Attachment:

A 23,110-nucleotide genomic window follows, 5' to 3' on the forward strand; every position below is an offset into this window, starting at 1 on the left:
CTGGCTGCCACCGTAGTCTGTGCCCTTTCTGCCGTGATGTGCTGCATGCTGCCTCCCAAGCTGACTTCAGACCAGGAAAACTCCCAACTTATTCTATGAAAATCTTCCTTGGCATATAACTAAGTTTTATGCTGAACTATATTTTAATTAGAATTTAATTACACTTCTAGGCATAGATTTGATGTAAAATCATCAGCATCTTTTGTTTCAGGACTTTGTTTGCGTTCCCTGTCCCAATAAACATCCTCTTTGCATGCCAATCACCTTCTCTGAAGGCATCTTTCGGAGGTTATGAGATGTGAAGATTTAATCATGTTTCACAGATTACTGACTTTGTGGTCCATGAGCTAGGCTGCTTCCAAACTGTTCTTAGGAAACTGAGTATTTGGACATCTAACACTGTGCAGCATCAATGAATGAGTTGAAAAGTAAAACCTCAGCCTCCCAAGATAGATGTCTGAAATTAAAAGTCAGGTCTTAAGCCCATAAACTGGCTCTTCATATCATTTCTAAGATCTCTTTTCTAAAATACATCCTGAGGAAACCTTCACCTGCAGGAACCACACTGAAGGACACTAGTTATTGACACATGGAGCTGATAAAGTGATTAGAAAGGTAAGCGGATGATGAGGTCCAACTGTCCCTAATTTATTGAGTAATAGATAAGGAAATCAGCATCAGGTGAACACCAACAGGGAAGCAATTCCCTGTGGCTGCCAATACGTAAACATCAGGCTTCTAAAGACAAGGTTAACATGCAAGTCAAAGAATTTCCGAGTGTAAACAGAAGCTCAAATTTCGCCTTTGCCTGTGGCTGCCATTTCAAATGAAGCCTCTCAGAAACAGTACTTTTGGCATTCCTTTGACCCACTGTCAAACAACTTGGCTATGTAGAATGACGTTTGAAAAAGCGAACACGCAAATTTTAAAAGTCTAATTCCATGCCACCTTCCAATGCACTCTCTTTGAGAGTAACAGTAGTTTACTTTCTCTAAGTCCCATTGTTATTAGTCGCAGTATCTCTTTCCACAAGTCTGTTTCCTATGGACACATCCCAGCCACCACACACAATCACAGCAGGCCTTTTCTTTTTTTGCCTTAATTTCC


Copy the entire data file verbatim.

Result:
A 23,110-nucleotide genomic window follows, 5' to 3' on the forward strand; every position below is an offset into this window, starting at 1 on the left:
CTGGCTGCCACCGTAGTCTGTGCCCTTTCTGCCGTGATGTGCTGCATGCTGCCTCCCAAGCTGACTTCAGACCAGGAAAACTCCCAACTTATTCTATGAAAATCTTCCTTGGCATATAACTAAGTTTTATGCTGAACTATATTTTAATTAGAATTTAATTACACTTCTAGGCATAGATTTGATGTAAAATCATCAGCATCTTTTGTTTCAGGACTTTGTTTGCGTTCCCTGTCCCAATAAACATCCTCTTTGCATGCCAATCACCTTCTCTGAAGGCATCTTTCGGAGGTTATGAGATGTGAAGATTTAATCATGTTTCACAGATTACTGACTTTGTGGTCCATGAGCTAGGCTGCTTCCAAACTGTTCTTAGGAAACTGAGTATTTGGACATCTAACACTGTGCAGCATCAATGAATGAGTTGAAAAGTAAAACCTCAGCCTCCCAAGATAGATGTCTGAAATTAAAAGTCAGGTCTTAAGCCCATAAACTGGCTCTTCATATCATTTCTAAGATCTCTTTTCTAAAATACATCCTGAGGAAACCTTCACCTGCAGGAACCACACTGAAGGACACTAGTTATTGACACATGGAGCTGATAAAGTGATTAGAAAGGTAAGCGGATGATGAGGTCCAACTGTCCCTAATTTATTGAGTAATAGATAAGGAAATCAGCATCAGGTGAACACCAACAGGGAAGCAATTCCCTGTGGCTGCCAATACGTAAACATCAGGCTTCTAAAGACAAGGTTAACATGCAAGTCAAAGAATTTCCGAGTGTAAACAGAAGCTCAAATTTCGCCTTTGCCTGTGGCTGCCATTTCAAATGAAGCCTCTCAGAAACAGTACTTTTGGCATTCCTTTGACCCACTGTCAAACAACTTGGCTATGTAGAATGACGTTTGAAAAAGCGAACACGCAAATTTTAAAAGTCTAATTCCATGCCACCTTCCAATGCACTCTCTTTGAGAGTAACAGTAGTTTACTTTCTCTAAGTCCCATTGTTATTAGTCGCAGTATCTCTTTCCACAAGTCTGTTTCCTATGGACACATCCCAGCCACCACACACAATCACAGCAGGCCTTTTCTTTTTTTGCCTTAATTTCC